With the Oscar nominations still ringing in our ears, all eyes are on Cate Blanchett’s star turn in Tár, a pretty heavy, drawn-out drama in which she plays Lydia Tár, a world-famous classical music conductor and composer whose stellar career comes under fire for favouritism and poor people skills.
Sounds intriguing, and the first half hour or so sees Blanchett at her best, imbuing the character with great fire and passion as she faces a New Yorker interview, presides over a business lunch, and teaches a class at Juliard. It’s compelling stuff.
If only writer/director Todd Field (In the Bedroom; Little Children) had kept up the momentum and not allowed the film to descend into an episodic slog.
The story touches on issues such as cancel culture and intense workplace rivalry but there’s very little dramatic tension and you really begin to feel the film’s inordinate 158-minute length, despite Blanchett’s bravura performance.
Another hot Best Actor Oscar nominee is Brendan Fraser, who puts in a remarkable, touching performance as a pathetic, chronically obese loner in The Whale (Opens Feb 2).
Stuck in his apartment and working as an online writing teacher (always with the cam off), Charlie’s terminal blood pressure reading and suicidal food intake has his nurse Liz (Hong Chau, also up for Best Supporting Actress) worried that his heart is about to implode.
Realizing he is likely in the last few days of his life, he desperately tries reconnecting with his estranged daughter Ellie (Sadie Sink) who is deeply resentful over how Charlie abandoned her and her mother (Samantha Morton) to take up with a male lover.
Set mainly in Charlie’s unkempt, dimly lit apartment, director Darren Aronofsky (Black Swan; Mother; The Wrestler) doesn’t care much about hiding the film’s theatrical origins, being based on the 2012 play by screenwriter Samuel D Hunter.
Still, he does elicit a raft of highly emotive performances in what is essentially a dark tale of a man looking for one last spark of hope before the lights go out.
Also spangled with Oscar love is The Fabelmans, Steven Spielberg’s semi-fictitious account of his formative years before entering the Hollywood swamp.
Obsessed with cinema after seeing The Greatest Show on Earth, young Sammy (Gabriel LaBelle) discovers the power a camera has to enchant, entertain and uncover hidden truths about his flamboyant mother Mitzi (Michelle Williams, nommed for Best Supporting Actress).
Though it’s likeable and boasts great Oscar-nominated period production values, it is a meandering tale that, frankly, doesn’t have the drive we usually associate with Spielberg films.
Ironically, the film’s other nominations for best film, director, supporting actor (Judd Hirsch), original screenplay, and original score don’t reflect the rather sobering fact that The Fabelmans has opened to the smaller public in Spielberg’s career. At an overly generous 150 minutes, it’s yet another high-profile film that will probably play better at home when you can hit pause.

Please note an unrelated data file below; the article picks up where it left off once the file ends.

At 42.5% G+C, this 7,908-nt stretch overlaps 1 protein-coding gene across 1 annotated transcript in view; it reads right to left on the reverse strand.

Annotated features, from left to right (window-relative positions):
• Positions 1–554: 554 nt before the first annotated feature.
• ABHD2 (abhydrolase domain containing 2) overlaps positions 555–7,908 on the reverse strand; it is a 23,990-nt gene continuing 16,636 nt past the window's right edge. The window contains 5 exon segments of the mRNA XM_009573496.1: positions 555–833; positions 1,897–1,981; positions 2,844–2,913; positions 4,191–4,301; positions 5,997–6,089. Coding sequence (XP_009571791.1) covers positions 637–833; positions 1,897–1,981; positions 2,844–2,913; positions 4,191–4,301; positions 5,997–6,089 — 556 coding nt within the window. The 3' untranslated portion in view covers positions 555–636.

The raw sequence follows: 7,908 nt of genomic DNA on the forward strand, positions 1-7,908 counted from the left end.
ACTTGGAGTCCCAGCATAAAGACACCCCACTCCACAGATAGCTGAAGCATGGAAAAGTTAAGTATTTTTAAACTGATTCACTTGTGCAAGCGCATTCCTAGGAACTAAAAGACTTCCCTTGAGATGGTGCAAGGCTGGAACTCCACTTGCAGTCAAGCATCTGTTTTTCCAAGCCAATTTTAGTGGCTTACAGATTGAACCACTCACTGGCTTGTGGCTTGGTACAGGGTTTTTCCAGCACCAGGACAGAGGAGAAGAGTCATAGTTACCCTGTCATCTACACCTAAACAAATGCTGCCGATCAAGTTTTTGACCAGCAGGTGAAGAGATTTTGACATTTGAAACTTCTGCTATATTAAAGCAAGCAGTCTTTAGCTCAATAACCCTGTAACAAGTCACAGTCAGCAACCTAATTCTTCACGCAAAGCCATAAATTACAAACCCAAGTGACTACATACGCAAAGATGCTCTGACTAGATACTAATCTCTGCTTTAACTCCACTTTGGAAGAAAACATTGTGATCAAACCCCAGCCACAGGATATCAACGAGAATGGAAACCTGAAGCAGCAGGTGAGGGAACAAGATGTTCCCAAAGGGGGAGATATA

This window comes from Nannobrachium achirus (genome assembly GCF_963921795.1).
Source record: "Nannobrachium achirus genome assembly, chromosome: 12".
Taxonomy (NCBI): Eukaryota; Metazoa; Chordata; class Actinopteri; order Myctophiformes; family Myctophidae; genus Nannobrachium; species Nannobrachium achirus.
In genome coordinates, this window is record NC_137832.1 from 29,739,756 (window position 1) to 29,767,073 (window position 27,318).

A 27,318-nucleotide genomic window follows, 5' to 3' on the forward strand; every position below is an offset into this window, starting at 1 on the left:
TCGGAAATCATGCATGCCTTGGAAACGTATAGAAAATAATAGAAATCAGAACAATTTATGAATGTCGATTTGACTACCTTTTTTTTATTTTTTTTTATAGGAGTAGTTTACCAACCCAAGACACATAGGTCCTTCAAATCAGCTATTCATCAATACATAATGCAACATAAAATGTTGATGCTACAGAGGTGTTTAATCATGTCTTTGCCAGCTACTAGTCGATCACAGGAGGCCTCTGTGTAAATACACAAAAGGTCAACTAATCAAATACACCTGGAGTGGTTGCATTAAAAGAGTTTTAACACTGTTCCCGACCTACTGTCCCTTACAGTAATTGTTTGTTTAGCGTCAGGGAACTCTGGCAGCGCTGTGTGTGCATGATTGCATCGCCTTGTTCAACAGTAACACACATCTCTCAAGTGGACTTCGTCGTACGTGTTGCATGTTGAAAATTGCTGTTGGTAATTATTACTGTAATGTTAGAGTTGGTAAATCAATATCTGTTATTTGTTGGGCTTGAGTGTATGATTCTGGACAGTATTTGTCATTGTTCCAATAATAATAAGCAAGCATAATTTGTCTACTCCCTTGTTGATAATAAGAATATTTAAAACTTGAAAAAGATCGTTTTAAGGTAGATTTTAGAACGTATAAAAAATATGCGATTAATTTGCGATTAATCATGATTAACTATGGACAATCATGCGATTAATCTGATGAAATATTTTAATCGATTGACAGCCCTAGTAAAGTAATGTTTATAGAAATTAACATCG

Somebody who was curiously snubbed by Oscar is Tom Hanks, despite registering a typically affecting performance in A Man Called Otto, playing a suicidal curmudgeon who strikes up an unusual friendship with his new neighbours.
An American remake of the 2015 Swedish film A Man Called Ove, Otto is an ultimately uplifting comedy-drama that carries a heartfelt message about how the autumn years of life need not be overshadowed by gloom and regret. And Hanks is marvellous, Oscar or no Oscar.
Designed for the many millions who adore Whitney Houston, I Wanna Dance With Somebody offers a boisterous celebration of the phenomenally successful pop diva, whose instinct for picking hits allowed her to defy all sorts of racial barriers and break sales records, including one set by The Beatles.
Built on a very convincing performance by Naomi Ackie, and with Stanley Tucci doing sterling support work as her wily manager, the film provides a giddy glide through Houston’s triumphant and troubled life, with the emphasis on her highs rather than her lows.
That drugs and alcohol destroyed the life of one of the most distinctive voices in modern music is in the film, however fleetingly.
Why? The producers didn’t want anyone feeling glum after watching this biopic, the clear purpose of which is to invite people to fall in love with Whitney all over again. And on that score, the film succeeds admirably.
Easily one of the most enjoyable and inventive offerings in the stream right now is Wednesday, an eight-episode supernatural horror comedy that colours in the backstory of Wednesday Addams from The Addams Family.
Having caused havoc at a normal high school by releasing piranhas into the swimming pool, Wednesday (superbly played by Jenna Ortega) is sent to a special school more suited to her outsider status.
Even then she gets caught up in a swirl of trouble, not the least of which involves a mysterious monster lurking in the woods next to the castle-like school.
The first four episodes of this addictive show were directed by Goth maestro, Tim Burton (Edward Scissorhands; The Nightmare Before Christmas; Batman; Corpse Bride), who makes the most of the film’s playful Halloween mindset as Wednesday learns how all the best heroes are outcasts at heart.
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